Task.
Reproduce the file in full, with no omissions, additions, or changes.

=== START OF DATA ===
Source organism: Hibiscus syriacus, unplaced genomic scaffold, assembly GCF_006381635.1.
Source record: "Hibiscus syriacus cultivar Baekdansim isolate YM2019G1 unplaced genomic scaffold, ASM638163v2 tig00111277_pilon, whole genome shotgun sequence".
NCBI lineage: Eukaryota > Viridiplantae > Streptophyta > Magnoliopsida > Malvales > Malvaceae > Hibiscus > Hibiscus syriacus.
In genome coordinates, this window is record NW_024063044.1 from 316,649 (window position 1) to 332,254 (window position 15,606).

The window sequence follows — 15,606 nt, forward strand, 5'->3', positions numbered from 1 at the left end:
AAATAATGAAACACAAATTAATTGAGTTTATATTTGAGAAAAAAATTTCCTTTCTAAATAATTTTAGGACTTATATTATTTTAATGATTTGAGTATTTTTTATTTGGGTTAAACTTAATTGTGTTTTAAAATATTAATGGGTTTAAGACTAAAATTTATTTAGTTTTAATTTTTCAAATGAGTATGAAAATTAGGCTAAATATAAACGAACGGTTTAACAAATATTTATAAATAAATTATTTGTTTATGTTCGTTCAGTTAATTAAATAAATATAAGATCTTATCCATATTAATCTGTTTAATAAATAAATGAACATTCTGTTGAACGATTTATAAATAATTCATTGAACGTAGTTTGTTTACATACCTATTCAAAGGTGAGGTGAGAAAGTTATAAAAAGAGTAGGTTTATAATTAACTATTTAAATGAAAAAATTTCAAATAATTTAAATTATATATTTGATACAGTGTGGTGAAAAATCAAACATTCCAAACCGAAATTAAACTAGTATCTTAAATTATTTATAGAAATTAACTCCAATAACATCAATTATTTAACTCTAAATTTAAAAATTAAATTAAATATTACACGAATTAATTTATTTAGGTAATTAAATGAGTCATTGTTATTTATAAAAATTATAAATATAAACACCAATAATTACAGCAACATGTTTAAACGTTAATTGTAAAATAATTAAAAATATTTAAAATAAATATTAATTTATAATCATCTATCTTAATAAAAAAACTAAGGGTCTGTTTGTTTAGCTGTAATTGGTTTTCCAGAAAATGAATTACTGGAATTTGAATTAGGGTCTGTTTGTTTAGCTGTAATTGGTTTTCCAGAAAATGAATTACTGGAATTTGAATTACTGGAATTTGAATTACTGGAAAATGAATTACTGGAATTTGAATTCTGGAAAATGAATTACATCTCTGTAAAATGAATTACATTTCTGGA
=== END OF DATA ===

Source organism: Hibiscus syriacus, unplaced genomic scaffold, assembly GCF_006381635.1.
Source record: "Hibiscus syriacus cultivar Baekdansim isolate YM2019G1 unplaced genomic scaffold, ASM638163v2 tig00111277_pilon, whole genome shotgun sequence".
NCBI lineage: Eukaryota > Viridiplantae > Streptophyta > Magnoliopsida > Malvales > Malvaceae > Hibiscus > Hibiscus syriacus.
In genome coordinates, this window is record NW_024063044.1 from 316,649 (window position 1) to 332,254 (window position 15,606).

The window sequence follows — 15,606 nt, forward strand, 5'->3', positions numbered from 1 at the left end:
AAATAATGAAACACAAATTAATTGAGTTTATATTTGAGAAAAAAATTTCCTTTCTAAATAATTTTAGGACTTATATTATTTTAATGATTTGAGTATTTTTTATTTGGGTTAAACTTAATTGTGTTTTAAAATATTAATGGGTTTAAGACTAAAATTTATTTAGTTTTAATTTTTCAAATGAGTATGAAAATTAGGCTAAATATAAACGAACGGTTTAACAAATATTTATAAATAAATTATTTGTTTATGTTCGTTCAGTTAATTAAATAAATATAAGATCTTATCCATATTAATCTGTTTAATAAATAAATGAACATTCTGTTGAACGATTTATAAATAATTCATTGAACGTAGTTTGTTTACATACCTATTCAAAGGTGAGGTGAGAAAGTTATAAAAAGAGTAGGTTTATAATTAACTATTTAAATGAAAAAATTTCAAATAATTTAAATTATATATTTGATACAGTGTGGTGAAAAATCAAACATTCCAAACCGAAATTAAACTAGTATCTTAAATTATTTATAGAAATTAACTCCAATAACATCAATTATTTAACTCTAAATTTAAAAATTAAATTAAATATTACACGAATTAATTTATTTAGGTAATTAAATGAGTCATTGTTATTTATAAAAATTATAAATATAAACACCAATAATTACAGCAACATGTTTAAACGTTAATTGTAAAATAATTAAAAATATTTAAAATAAATATTAATTTATAATCATCTATCTTAATAAAAAAACTAAGGGTCTGTTTGTTTAGCTGTAATTGGTTTTCCAGAAAATGAATTACTGGAATTTGAATTAGGGTCTGTTTGTTTAGCTGTAATTGGTTTTCCAGAAAATGAATTACTGGAATTTGAATTACTGGAATTTGAATTACTGGAAAATGAATTACTGGAATTTGAATTCTGGAAAATGAATTACATCTCTGTAAAATGAATTACATTTCTGGA